This is a problem created by Republicans, who have been indirectly defunding the police through reduced shared revenue, and it's no accident. Marketwatch:
The state’s revenue had increased 61% over the past two decades, yet Milwaukee would receive $272 million in 2021, less than the $284 million the state shared in 2003, when the city’s general fund was 25% smaller.
As its income dwindles, Milwaukee has lost 160 sworn police officers, or nearly 10% of its force, over the past few years.
That "Defund the Police" outrage just Projection:
“Without a doubt, the most effective defunder of the police in Wisconsin is the Republican-led legislature,” Mayor Tom Barrett, a Democrat in office since 2004, told MarketWatch. “I’ve been arguing for years to give me more resources. They’re essentially trying to strangle local governments.”
This is a National Republican Strategy, Stopping Progressive Future Change from ever Proving it Works:But to Barrett it’s ironic that Wisconsin finished fiscal 2021 with a $2.6 billion surplus, and expects an even larger surplus in 2022, yet legislators can’t find a way to share any of that with locals. And lawmakers don’t seem any more inclined to “review” their restrictive policies than they were before the pandemic. “They have a surplus, and they won’t throw us a bone,” Barrett told MarketWatch. “They’ve won. They strangled us. We don’t have much left.”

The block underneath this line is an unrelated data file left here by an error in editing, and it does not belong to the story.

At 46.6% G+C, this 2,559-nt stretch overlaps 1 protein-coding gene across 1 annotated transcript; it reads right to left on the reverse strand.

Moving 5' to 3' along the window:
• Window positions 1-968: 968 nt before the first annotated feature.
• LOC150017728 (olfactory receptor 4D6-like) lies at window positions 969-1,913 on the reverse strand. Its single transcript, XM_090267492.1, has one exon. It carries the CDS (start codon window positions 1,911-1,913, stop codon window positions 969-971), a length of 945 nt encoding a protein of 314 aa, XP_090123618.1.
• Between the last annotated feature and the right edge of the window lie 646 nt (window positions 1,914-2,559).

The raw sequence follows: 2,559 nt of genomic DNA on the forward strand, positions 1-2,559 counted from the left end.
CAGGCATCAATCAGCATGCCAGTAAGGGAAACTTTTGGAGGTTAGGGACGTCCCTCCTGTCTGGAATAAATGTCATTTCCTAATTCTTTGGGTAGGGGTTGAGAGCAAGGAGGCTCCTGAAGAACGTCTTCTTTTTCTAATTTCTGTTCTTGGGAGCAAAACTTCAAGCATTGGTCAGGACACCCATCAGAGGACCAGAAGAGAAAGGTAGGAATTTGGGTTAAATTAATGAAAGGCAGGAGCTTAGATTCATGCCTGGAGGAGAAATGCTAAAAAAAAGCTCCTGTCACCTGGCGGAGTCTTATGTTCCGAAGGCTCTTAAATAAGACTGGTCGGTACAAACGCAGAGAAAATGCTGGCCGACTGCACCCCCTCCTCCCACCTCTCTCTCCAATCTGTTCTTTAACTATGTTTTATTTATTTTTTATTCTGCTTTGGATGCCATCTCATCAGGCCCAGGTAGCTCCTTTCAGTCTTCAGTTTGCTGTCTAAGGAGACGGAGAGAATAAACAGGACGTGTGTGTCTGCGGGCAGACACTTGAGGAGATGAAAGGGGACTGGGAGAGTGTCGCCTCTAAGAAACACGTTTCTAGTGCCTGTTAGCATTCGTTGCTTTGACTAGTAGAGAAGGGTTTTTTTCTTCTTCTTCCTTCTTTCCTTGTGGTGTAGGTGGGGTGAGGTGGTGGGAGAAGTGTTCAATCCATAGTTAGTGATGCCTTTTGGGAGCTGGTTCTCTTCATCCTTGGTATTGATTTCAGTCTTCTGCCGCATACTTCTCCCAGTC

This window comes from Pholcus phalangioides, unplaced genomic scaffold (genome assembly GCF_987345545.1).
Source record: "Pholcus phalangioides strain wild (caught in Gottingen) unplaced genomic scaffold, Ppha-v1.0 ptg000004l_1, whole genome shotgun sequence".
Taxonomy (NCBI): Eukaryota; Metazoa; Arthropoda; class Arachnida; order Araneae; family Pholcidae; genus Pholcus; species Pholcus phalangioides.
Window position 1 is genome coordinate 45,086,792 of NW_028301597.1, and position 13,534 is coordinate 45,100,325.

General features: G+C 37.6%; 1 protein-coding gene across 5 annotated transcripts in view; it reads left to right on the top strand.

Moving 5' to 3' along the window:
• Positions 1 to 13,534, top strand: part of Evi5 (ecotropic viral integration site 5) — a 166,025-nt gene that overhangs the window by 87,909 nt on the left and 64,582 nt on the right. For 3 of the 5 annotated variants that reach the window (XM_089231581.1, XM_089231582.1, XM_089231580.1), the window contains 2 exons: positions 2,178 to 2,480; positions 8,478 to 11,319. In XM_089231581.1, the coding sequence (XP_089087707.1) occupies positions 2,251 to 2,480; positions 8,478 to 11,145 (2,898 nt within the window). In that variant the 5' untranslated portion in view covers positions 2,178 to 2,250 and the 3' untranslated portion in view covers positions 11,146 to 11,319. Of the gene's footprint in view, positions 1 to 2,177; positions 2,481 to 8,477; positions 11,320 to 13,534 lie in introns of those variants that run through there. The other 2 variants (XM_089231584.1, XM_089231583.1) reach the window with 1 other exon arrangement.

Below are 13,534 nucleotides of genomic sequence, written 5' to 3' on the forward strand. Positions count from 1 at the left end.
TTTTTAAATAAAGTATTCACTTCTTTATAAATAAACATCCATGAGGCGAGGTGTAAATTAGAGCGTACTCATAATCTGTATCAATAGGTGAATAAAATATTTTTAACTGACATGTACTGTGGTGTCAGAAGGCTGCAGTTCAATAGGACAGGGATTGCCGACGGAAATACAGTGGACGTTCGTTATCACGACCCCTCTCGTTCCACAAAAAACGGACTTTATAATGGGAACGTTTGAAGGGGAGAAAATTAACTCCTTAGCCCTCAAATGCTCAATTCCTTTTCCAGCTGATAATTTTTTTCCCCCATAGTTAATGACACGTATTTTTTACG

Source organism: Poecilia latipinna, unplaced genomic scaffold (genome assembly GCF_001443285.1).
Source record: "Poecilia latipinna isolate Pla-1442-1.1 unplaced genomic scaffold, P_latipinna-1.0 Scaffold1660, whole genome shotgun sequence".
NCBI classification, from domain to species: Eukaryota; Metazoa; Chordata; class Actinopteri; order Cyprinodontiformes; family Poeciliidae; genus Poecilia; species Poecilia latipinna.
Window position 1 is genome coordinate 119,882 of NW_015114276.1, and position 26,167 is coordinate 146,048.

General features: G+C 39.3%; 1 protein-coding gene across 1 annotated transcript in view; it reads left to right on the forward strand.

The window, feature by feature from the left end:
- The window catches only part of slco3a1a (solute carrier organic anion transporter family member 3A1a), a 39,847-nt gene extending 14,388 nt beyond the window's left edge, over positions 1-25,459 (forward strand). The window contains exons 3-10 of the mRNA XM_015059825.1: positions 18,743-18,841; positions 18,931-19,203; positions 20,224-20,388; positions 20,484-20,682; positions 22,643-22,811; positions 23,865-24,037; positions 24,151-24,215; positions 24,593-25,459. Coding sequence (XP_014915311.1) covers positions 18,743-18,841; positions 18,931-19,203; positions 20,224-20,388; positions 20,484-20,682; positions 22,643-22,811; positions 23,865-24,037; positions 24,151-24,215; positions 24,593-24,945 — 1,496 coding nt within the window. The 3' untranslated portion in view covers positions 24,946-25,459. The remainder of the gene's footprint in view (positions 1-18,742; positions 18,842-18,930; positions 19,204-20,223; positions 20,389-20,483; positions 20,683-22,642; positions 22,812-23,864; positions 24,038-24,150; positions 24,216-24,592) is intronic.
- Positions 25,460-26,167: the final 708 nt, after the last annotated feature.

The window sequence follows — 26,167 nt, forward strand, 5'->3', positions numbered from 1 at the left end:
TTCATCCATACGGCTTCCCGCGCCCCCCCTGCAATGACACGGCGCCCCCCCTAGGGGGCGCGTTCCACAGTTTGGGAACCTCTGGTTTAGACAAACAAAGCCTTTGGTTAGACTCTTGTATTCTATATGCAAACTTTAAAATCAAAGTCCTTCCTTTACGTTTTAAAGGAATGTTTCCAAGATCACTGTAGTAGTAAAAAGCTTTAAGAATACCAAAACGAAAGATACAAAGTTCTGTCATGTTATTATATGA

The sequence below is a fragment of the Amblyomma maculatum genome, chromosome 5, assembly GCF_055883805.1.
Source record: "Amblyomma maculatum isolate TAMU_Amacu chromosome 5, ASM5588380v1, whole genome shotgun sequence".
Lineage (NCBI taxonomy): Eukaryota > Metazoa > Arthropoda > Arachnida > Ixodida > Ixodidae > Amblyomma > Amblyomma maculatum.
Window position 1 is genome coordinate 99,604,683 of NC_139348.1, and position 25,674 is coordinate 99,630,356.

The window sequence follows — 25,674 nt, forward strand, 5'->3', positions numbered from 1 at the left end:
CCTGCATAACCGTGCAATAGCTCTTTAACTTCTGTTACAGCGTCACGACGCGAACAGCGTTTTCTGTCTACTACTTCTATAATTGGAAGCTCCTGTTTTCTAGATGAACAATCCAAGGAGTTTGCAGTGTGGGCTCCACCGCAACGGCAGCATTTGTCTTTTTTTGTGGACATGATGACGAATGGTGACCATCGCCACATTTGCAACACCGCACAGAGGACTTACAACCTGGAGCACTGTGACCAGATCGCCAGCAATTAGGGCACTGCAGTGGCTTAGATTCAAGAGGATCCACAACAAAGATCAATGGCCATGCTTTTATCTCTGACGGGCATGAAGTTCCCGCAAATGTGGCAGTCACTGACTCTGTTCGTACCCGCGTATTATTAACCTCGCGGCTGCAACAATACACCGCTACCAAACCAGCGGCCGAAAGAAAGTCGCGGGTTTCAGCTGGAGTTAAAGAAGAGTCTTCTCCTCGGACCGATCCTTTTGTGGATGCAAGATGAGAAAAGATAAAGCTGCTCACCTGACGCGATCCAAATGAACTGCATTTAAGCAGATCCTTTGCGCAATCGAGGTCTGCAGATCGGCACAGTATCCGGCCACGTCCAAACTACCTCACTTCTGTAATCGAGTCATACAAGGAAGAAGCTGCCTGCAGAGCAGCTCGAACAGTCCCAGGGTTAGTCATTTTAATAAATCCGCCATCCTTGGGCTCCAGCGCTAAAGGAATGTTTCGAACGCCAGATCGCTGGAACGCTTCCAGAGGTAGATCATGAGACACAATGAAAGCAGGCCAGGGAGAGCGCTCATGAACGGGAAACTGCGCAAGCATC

Here's more from Marketwatch, exposing how Republicans are purposely making the problem worst:
A 2018 National League of Cities report noted that state legislatures had used pre-emption: “Recent pre-emption has pitted rural- and suburban-dominated state legislatures against cities with large populations of low wage earners and ethnic minorities.”Barrett said, “I think it’s a winning (Republican) political philosophy for the rest of the state to be pitted against Milwaukee and Madison.”
Matt Fabian, a partner with Municipal Market Analytics said, "In general when cities default it’s less about finances and more about what the state does to not help the city navigate a situation.
Napoleon Wallace and Activest, a research firm he co-founded, said “When state legislatures limit the agency and capacity of local government to meet the demands of their residents, the result is generally a broken fiscal environment that harms communities of color and restricts [cities’] ability to operate in the best interest of their residents.”
“In a lot of areas, the role of state pre-emption and the ability to limit taxing at the local level is a very well-constructed apparatus that allows for gerrymandered state legislatures to impose their will on diverse cities,” he said. When states limit cities’ policy-making abilities, “you make it hard for progressive interests even when they have support among residents. You hamper their ability to finance progress.”